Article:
Federated Networks: The Next Wave of Security

Have you heard about the upcoming federated networks? Two groups, the Liberty Alliance and the Web Services Interoperability Organization (WS-I), are developing the technology to let users better manage their credentials for cross-site authentication and network access between dissimilar topologies and protocols. The goal is to make single sign-on (SSO) easier by developing methods that let users authenticate once with the provider of their choice and gain subsequent access to other networks within a federation transparently.


Sun Microsystems launched the Liberty Alliance Project last September. The Liberty Alliance intends to "create an open, federated solution for network identity—enabling ubiquitous single sign on, decentralized authentication and open authorization from any device connected to the Internet, from traditional desktop computers and cellular phones through to TVs, automobiles, credit cards and point-of-sale terminals." The Liberty Alliance maintains that the development and adoption of such specifications would prevent various service providers from creating "Internet toll-booths."

"Without an open federated identity model for the Internet, there's risk that only a few companies and their preferred sets of partners will become firmly established as the service brokers of the Internet," said a Liberty Alliance spokesperson. "Companies will be charged to use services brokered through these Internet toll takers. Merchants and financial institutions will certainly pay for authentication and access to these profiles. In short, a company that is not a service broker will be charged for access to \[its\] own communities—communities built on the backs of \[its\] own shareholders and citizens."

The Liberty Alliance is developing an open specification and invites participation in the process. Various alliance membership levels are available to any organization. To date, more than 40 major companies participate in the organization, including American Express, Visa, MasterCard, Citigroup, AOL, General Motors, Sony, Cisco Systems, Hewlett-Packard (HP), United Airlines, Novell, RSA Security, Entrust, the Apache Software Foundation, and VeriSign. Phase I of the specification is due for release any time now, and the organization expects to announce the next development phases, including the time frames in which protocols for the specification will be made available.

In April, Microsoft, IBM, and VeriSign announced Web Services Security (WS-Security) with an accompanying specification. The specification defines a standard set of Simple Object Access Protocol (SOAP) extensions or message headers for exchanging secure, signed messages in a Web services environment. According to Microsoft, WS-Security is "designed to support XML Web services capable of seamlessly crossing organizational, network, application, database, and trust boundaries." The specification will support many types of credential information, including Kerberos, public key infrastructure (PKI), Extensible Rights Markup Language (XrML), Security Assertion Markup Language (SAML), and Secure Sockets Layer (SSL)/Transport Layer Security (TLS). The support "means that organizations can begin to build solutions on this foundation today, and do not need to throw away their current security infrastructure investments." Furthermore, WS-Security will let users directly federate Active Directories (ADs) over the Internet and let Windows .NET Server (Win.NET Server) accept Microsoft .NET Passport as a credential type when passports are mapped to an AD account.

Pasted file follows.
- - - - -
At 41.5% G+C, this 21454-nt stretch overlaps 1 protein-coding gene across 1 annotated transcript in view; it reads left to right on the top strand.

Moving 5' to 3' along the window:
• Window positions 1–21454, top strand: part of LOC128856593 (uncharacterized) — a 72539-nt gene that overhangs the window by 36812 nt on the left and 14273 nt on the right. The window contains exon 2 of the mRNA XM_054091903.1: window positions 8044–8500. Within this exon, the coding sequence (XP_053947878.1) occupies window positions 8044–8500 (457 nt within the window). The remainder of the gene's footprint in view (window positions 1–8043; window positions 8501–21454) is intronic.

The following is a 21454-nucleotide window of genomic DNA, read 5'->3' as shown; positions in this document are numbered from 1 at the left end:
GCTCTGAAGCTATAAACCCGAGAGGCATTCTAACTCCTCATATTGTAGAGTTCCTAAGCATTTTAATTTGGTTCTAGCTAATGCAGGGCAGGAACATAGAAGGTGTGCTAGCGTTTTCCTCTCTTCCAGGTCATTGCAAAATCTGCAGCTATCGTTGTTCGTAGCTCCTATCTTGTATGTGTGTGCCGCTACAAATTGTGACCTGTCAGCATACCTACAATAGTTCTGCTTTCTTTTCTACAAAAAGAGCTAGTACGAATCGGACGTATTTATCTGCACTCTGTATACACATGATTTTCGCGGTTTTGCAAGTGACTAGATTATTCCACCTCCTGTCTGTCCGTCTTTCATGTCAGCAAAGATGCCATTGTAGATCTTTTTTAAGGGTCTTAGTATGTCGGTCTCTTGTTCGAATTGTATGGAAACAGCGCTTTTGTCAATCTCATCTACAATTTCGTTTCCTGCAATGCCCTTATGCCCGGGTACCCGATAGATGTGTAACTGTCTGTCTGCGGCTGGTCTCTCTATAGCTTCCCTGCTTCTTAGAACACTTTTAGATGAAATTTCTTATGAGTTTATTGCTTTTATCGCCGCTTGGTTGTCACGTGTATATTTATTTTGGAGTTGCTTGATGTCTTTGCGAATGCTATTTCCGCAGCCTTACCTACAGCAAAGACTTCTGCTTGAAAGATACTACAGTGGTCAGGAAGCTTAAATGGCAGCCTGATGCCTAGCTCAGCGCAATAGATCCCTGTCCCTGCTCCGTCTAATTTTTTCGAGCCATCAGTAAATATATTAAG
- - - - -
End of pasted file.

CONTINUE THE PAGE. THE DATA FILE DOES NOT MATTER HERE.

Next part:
Microsoft announced that it will release TrustBridge for Win.NET Server in 2003. TrustBridge will be built on WS-Security technology and will let Win.NET Server-based applications use credentials that non-Microsoft products that use WS-Security generate. For example, IBM will add WS-Security support to its middleware products. You can read the related news story in this newsletter for more information about TrustBridge. Use either the news story reference or the URL

Microsoft anticipates that "the proposed model and specifications that emerge (WS-Security) will be broadly available from multiple vendors and will be considered by appropriate standards organizations." In the meantime, the company also announced that .NET Passport would support WS-Security by 2003, and that it will add WS-Security to Visual Studio .NET and .NET Framework this year. The WS-I organization expects to see its members release a set of sample applications that demonstrate WS-Security interoperability this year.

WS-I boasts more than 1000 members, including notable heavyweights such as Intel, AT&T, Procter and Gamble, and Sabre. And although some companies such as HP and VeriSign have chosen to participate in both efforts, another industry leader, Sun, hasn't joined the WS-I organization. According to an InfoWorld Media Group report, Sun wants to participate, but only if it can have a seat on the board of directors with its competitors Microsoft and IBM in an effort to gain parity in decision making. To date, WS-I has declined to modify its current board, which isn't surprising given that Sun's Java competes with Microsoft's .NET Web services technology.

Federated networks promise to further change the way we manage privacy and authentication credentials. Be sure to keep an eye on the Liberty Alliance Project and WS-I's developments.

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